AllHipHop.com: It seems like a lot of people in Florida have the dance thing going on. I partied in Gainesville and that type of sound I hear on “Wop” is the same type of music I heard when I was there.

J. Dash: I made “Wop” in an apartment in Gainesville. [laughs]

AllHipHop.com: [laughs] That’s wild, but it’s funny because that’s really what it sounds like. Do you attribute Florida to your sound?

J. Dash: Absolutely. When you’re raised in that environment, it’s what you know and that’s what wins. I make a lot of stuff and I’m into a look of different kinds of music and when you find something that works, you got with it. At the end of the day, as musicians, we all want to be able to make money doing it. That Florida music, bass and dance music. That’s what I grew up on and that’s what I know.

AllHipHop.com: Are you at all taking advantage of this free press? Do you have a mixtape coming out tomorrow, or something?

J. Dash: [laughs] Definitely taking advantage of the press. Why wouldn’t you? We definitely have some major releases that were actually trying to figure out how we were going to release them. I have a record with T-Pain called “Winsday” and it’s an amazing record. We were like “Man, this record is huge. How are we going to drop this after I’ve taken months off to record this album!”. Then Miley dropped this video and we were like “Whoa!”. We have to release this record right now. It’s a monster record and I’m ready for that to be out. My plan is to get that record out to the people as soon as I can.

AllHipHop.com: It seems like you have a pretty close knit with other artists in Florida. You have T-Pain on this record and Flo Rida in the video.

J. Dash: Absolutely. The connection with Flo – that went back for a minute because when I was in the Gainsville area doing music, when different artists would come to town I’d open for them. That’s how I originally met Flo and when nobody had a name for themselves. I would open, and Brisco would go, Flo would go and then Rick Ross would go. Rick Ross was the only one that really had a name at that time. You meet people along the way and you keep in contact with them and when I actually shot the video, I reached out to the camp to see if they could jump in the video. They were all about it. It was love.

AllHipHop.com: That’s love. What’s coming up next?

J. Dash: About to release the T-Pain record. I just finished another album called For The Better and I’ll be releasing that with key features. I can’t give you everything at once, but I can tell you that honestly as a musician and artist, I can’t talk up this record enough. I’m just excited to be a part of something so big. It’s not even pride or anything like that but you know when you have great music. It’s a lot of hatred that comes out of different reasons when people hear new artists and new music. This is none of that. I just want people to listen to this music and enjoy it.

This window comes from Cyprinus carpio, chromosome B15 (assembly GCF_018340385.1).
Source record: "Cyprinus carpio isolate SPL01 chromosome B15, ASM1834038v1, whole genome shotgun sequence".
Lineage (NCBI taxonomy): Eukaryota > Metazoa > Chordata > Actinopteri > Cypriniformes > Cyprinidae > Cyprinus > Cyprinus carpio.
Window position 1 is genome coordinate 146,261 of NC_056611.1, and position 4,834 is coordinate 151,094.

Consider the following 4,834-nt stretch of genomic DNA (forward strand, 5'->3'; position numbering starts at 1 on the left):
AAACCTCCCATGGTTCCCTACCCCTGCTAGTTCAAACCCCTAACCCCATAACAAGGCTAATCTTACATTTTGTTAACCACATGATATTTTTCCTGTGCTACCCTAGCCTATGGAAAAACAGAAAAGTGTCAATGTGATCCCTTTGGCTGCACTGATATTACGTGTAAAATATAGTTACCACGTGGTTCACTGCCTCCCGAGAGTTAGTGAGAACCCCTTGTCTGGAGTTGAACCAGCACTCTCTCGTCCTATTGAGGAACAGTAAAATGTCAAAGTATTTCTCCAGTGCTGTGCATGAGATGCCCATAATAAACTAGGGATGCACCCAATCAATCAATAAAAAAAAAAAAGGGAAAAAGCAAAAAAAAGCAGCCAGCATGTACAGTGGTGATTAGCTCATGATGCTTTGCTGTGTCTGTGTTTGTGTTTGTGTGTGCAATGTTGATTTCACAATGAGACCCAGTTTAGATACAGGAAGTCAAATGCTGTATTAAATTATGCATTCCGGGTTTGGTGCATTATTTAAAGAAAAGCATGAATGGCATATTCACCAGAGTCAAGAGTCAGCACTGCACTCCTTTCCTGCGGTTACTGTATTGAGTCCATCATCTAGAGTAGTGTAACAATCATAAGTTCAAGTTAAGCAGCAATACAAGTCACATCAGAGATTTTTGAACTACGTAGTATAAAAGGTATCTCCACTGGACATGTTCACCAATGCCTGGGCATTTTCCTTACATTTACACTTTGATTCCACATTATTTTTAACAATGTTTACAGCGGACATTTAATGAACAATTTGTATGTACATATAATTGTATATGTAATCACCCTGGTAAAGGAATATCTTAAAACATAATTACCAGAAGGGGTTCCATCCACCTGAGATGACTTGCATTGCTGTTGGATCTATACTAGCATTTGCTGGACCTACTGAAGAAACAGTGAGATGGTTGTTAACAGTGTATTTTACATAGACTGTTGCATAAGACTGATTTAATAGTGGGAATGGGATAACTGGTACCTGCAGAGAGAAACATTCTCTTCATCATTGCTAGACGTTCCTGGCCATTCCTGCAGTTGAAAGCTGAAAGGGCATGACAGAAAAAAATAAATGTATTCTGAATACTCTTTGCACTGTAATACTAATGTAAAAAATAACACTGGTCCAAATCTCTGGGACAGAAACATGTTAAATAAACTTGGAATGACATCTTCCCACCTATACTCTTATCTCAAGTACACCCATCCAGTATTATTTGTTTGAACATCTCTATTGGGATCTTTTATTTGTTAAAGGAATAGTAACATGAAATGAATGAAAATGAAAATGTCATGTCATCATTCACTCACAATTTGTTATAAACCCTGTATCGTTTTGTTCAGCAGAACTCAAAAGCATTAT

AllHipHop.com: Are there any dance records on the album?

J. Dash: Definitely a lot of records you can dance to on this album. I’ll put it that way. We’ll see if we can start another viral sensation.

AllHipHop.com: This is one of those once-in-a-lifetime kind of things where somebody does that and it becomes viral. This is an opportunity to say “Let’s put out this music.”

J. Dash: Exactly. And when I do, I’m going to keep knocking them over the head. I am not stopping. That is my word.

AllHipHop.com: Anything else you think the people should know?

J. Dash: Follow me on Twitter, Instagram and Facebook @TheRealJDash.

AllHipHop.com: J. Dash, I wish you much success!

J. Dash: Peace and blessings to you and yours as well, brother.

Listen to the fulle J. Dash Interview:

  • Who cares? Now they are trying to inplant Miley Cyrus into the urban crown like they did Timberlake?

    • Guest

      Knowledgeiswhatsup – guess what? – Hip Hop sales are about 80% white customers, they are most of the population, if they made it Blacks only participation, that would be no more than 20% of the population – and we havn’t start talking about outside the United States – so your observation of locking out is wrong.

      • Uh – this relate to Miley Cyrus how? You people always love to bring up race knowing damn well that there is no way you can tell or have evidence to show who buys what albums. You act like it was whites who supported hip-hop from the start to it’s peak or something when they did not buy anything to even get it successful to begin with. Besides, who in the hell is buying albums NOW? hardly anyone, so don’t even talk about album sales.

      • just_some_bastard #ALCOHOLIC

        how bout you go to a concert and tell me what color the faces are in the crowd then since you don’t want to talk about album sales?